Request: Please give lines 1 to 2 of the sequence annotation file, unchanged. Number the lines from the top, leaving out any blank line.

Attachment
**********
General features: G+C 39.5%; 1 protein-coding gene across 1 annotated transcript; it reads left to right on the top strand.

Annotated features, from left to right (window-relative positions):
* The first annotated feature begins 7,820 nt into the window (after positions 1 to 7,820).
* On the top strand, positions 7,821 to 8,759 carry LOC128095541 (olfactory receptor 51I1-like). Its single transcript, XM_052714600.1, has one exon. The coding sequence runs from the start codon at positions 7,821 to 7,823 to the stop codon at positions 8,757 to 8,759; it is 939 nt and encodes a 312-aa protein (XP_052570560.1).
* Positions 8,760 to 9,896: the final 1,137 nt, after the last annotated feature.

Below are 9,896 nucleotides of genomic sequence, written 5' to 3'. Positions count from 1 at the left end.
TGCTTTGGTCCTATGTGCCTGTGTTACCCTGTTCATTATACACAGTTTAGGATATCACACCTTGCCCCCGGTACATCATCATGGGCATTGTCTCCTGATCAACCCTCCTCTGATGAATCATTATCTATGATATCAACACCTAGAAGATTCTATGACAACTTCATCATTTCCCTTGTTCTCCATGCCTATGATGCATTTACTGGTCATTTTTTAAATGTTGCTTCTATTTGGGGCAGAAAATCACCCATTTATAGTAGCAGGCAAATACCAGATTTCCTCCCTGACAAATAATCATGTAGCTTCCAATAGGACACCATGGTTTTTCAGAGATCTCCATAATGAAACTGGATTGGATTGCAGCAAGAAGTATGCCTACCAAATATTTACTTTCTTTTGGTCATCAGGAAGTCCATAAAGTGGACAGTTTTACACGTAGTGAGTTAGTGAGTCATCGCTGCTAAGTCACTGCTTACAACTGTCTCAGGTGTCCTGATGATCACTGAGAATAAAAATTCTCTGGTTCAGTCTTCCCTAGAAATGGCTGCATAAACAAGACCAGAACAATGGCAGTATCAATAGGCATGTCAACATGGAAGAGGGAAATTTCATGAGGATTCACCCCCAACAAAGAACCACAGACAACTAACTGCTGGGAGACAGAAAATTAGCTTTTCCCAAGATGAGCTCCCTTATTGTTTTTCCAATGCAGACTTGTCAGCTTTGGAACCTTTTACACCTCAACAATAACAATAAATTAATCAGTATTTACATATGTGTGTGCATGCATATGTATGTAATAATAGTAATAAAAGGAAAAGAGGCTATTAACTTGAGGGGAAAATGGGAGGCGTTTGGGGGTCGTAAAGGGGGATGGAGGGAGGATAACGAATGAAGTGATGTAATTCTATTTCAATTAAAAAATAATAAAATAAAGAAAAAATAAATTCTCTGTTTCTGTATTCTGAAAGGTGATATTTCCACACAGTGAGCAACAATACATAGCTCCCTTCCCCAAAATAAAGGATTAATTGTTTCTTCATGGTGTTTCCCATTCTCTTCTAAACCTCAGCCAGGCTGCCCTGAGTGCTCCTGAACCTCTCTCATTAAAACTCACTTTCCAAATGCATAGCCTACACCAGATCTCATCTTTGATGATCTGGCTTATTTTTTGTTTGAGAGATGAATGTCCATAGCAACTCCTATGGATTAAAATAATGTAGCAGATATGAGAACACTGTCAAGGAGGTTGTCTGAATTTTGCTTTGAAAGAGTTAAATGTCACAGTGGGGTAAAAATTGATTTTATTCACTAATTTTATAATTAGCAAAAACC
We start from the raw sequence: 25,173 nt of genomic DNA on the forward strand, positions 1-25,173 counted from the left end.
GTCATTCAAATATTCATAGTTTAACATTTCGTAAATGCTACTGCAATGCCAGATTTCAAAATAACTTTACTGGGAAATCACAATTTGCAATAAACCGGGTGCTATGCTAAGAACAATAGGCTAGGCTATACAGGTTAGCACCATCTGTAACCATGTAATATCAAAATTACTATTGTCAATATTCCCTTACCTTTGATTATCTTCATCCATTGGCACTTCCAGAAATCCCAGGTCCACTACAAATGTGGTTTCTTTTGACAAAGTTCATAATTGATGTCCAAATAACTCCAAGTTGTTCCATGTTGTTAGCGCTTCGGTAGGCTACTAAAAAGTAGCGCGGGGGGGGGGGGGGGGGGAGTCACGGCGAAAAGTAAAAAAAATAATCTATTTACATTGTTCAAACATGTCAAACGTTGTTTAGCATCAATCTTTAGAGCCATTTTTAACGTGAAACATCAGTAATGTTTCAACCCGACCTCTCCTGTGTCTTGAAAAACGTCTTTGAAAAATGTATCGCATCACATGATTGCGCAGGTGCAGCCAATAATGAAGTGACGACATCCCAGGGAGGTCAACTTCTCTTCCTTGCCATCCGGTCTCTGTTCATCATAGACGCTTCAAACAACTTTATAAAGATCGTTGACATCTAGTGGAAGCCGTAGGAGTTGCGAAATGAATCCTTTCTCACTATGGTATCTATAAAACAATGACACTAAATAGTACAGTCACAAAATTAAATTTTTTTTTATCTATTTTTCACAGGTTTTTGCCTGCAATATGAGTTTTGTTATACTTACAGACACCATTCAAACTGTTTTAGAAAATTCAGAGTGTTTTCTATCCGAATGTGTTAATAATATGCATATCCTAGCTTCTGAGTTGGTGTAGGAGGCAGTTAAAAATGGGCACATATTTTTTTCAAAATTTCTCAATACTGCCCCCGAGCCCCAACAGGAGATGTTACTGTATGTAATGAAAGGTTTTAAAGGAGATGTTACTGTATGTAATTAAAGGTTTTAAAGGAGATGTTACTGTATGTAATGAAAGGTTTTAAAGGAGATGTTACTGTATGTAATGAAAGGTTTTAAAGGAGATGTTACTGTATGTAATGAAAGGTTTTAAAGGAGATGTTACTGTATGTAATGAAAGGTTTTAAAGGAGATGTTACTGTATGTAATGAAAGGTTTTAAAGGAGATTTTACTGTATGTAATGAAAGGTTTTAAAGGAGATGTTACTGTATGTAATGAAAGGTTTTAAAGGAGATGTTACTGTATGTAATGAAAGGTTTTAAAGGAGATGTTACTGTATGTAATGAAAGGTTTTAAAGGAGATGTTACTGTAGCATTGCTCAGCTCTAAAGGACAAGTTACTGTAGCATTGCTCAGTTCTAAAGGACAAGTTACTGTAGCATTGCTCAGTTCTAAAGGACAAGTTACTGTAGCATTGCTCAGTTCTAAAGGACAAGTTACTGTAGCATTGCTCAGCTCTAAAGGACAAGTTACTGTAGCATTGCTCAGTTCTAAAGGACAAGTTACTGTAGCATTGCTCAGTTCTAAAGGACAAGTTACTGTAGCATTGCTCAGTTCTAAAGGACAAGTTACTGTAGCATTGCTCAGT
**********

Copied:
General features: G+C 39.5%; 1 protein-coding gene across 1 annotated transcript; it reads left to right on the top strand.

Annotated features, from left to right (window-relative positions):